Speaking at the American Enterprise Institute in Washington last week, Florida Senator Marco Rubio articulated a foreign policy more centrist than many of his peers would agree with.
Among the Republican Party are interventionist hawks and libertarian isolationists. But Senator Rubio is seeking new ground—contending that diplomacy and foreign aid ought to eclipse the country’s use of military force.
Senator Rubio claims that the United States would be most rewarded through “the decisive use of diplomacy, foreign assistance and economic power.” The strategic use of these three principles of American foreign policy can effectively stop crises before they spiral into bloody conflict.
Similarly, President Nixon was a leader who comparatively saw neither military intervention nor isolationism as a means toward achieving peace in the modern world. As early as 1947, when RN was a young Congressman, post-war circumstances molded his prevailing view on administering foreign aid.
He was chosen as a member of the Herter Committee, an entourage of 19 members headed by Congressman Christian Herter tasked with preparing a report on the Marshall Plan. The group would travel to post-war Europe and analyze the situation first-hand.
Contrary to the opinions of his political support base in California—those who did not support a foreign aid agenda, then Congressman Nixon, upon landing in Europe, witnessed a continent “tottering on the brink of starvation and chaos.”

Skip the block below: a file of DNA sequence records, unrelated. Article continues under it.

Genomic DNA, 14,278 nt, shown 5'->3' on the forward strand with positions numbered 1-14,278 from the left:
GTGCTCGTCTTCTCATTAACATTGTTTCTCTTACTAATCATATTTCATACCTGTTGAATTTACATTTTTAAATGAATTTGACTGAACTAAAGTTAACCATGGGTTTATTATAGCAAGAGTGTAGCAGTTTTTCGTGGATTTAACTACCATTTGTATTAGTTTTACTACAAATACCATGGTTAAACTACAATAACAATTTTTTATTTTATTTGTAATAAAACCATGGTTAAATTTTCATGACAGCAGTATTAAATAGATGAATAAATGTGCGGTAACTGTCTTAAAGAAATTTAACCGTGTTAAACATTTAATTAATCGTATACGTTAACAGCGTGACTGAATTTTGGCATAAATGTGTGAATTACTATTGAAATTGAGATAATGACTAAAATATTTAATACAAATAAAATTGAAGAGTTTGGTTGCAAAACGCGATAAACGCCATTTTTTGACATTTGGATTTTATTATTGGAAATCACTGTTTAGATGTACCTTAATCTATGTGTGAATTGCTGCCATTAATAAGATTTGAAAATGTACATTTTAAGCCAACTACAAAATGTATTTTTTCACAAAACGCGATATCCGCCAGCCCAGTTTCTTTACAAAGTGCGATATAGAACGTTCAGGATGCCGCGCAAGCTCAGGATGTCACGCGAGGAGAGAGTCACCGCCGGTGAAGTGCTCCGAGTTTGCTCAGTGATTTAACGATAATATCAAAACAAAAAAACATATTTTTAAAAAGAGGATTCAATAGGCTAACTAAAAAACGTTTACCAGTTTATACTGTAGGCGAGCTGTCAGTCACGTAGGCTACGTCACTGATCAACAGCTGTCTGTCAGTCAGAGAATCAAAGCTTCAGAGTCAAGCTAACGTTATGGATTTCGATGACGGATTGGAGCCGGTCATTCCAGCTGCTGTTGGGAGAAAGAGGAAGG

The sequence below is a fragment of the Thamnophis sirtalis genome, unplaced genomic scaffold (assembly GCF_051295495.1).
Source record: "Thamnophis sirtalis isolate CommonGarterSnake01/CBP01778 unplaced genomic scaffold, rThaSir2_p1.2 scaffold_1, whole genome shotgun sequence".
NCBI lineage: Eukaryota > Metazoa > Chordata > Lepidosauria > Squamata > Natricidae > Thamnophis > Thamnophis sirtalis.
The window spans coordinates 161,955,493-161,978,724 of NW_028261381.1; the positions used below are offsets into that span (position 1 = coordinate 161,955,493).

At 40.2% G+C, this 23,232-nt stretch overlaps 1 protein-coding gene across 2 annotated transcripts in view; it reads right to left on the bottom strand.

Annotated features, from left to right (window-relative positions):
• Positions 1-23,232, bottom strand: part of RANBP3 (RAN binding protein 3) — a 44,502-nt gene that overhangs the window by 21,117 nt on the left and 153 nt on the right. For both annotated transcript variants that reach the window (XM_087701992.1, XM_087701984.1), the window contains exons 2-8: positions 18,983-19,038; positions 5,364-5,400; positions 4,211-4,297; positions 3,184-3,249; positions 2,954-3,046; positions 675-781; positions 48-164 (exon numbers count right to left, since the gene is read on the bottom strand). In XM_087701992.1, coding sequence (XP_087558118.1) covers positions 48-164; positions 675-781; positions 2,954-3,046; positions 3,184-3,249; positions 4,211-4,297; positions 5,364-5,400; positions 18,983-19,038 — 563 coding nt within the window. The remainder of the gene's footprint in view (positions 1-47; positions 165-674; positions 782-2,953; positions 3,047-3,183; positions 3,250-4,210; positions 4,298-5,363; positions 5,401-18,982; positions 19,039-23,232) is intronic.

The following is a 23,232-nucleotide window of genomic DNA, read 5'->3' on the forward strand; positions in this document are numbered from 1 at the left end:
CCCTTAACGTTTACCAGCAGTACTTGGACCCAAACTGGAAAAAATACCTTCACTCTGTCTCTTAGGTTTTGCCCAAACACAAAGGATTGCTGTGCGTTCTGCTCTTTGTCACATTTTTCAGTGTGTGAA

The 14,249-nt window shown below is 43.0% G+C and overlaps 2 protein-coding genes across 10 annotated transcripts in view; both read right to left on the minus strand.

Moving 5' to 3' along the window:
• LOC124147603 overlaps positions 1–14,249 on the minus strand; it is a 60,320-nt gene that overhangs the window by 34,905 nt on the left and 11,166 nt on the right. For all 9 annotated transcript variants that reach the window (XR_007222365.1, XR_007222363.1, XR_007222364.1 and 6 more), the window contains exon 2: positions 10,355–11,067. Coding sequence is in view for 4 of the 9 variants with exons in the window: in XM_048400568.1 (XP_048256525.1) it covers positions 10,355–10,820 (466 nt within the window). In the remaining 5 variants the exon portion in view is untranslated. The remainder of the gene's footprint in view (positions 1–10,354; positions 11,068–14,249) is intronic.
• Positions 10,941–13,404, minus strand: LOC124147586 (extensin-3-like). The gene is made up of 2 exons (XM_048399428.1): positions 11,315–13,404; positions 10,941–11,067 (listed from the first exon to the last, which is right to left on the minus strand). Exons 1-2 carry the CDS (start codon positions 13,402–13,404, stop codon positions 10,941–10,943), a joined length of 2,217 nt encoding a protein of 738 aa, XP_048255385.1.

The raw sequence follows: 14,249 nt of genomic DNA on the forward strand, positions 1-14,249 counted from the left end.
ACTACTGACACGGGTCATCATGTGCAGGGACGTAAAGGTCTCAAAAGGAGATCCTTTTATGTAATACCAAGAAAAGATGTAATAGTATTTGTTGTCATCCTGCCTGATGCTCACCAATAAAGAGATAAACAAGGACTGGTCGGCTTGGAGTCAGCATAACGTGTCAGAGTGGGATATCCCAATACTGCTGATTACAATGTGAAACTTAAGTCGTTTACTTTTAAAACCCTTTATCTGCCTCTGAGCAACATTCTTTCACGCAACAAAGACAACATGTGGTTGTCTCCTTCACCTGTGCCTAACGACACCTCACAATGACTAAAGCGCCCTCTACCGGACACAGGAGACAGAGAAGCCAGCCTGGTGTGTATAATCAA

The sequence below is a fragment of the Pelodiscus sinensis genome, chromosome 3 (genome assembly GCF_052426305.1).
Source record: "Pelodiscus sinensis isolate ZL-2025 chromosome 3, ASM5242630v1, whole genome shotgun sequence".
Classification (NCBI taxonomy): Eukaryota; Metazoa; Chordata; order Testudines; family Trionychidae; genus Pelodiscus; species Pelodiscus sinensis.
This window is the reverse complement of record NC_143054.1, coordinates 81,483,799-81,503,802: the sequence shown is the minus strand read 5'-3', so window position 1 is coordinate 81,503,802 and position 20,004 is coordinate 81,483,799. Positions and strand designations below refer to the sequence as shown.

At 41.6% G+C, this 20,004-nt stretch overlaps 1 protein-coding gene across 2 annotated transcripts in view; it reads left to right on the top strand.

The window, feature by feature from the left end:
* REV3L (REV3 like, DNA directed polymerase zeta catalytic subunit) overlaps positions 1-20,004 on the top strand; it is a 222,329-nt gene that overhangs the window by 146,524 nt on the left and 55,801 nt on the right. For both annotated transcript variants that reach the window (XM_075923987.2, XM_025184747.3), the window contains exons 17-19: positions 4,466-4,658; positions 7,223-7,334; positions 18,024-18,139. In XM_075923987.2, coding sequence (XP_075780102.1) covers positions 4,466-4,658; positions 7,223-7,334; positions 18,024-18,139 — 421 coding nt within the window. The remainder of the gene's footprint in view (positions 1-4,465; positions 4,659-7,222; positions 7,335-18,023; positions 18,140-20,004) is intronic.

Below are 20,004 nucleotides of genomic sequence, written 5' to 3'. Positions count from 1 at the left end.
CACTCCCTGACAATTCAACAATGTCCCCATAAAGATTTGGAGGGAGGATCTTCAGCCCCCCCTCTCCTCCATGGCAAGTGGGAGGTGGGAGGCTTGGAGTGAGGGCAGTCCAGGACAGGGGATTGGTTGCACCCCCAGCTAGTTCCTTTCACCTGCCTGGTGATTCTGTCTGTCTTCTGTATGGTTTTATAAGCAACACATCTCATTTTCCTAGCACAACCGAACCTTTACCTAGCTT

He saw a continent that without American aid would have ultimately fallen to the Communist sphere of influence. Despite the initial overwhelming opposition to the Marshall Plan among his district’s constituents, he felt that he had no choice but to vote in favor of economic aid. Thus, RN crusaded throughout his district to describe what he had seen on the trip and tried his hardest to convince his constituents to realize its merits.
His appearances in his district proved successful and even enhanced his popularity as a Congressman.
More than 25 years later, President Nixon famously ordered a massive airlift to supply Israel with emergency military supplies on the seventh day of the Arab invasion in the October 1973 War. His order effectively turned the tides of that conflict in Israel’s favor, which eventually progressed into President Nixon’s masterful execution of turning Egypt into an American ally. RN’s rapprochement with Egypt’s president, Anwar Sadat, culminated in a $250 million foreign aid package administered by the U.S. It also motivated Sadat to excommunicate all Soviet military advisors from Egyptian lands.
Perhaps most representative was the diplomatic maneuver with China in 1972. His overtures with China opened the door to an entirely new era of Sino-American relations and indirectly assuaged the Soviet Union into accepting terms in an historic nuclear arms reduction treaty and the relaxation of tensions between the two nations. Whereas the war in Vietnam weakened America’s credibility as guardian of the free world, diplomacy with China and the Soviet Union strengthened its standing.
Senator Rubio faces the same difficult decisions then Congressman Nixon once had to make, albeit in a different light. He also emulates RN as President, by advocating strategy over tactics. In order to appease his constituents of any concern over his vision for American foreign policy, Senator Rubio must convince them that taking the middle ground in foreign affairs, that instigating peace through strategic and balanced negotiations, is in the best interest of America. There can be no room for either of the extremes. He explains why:
Our standing as a world power depends on our ability to engage globally, anywhere and at any time our interests are at stake.
In similar fashion 40 years ago, President Nixon once proclaimed that the United States maintain superiority not for the purpose of threatening anybody or waging war, but for the purpose of perpetuating a defensive goal to win and keep the peace.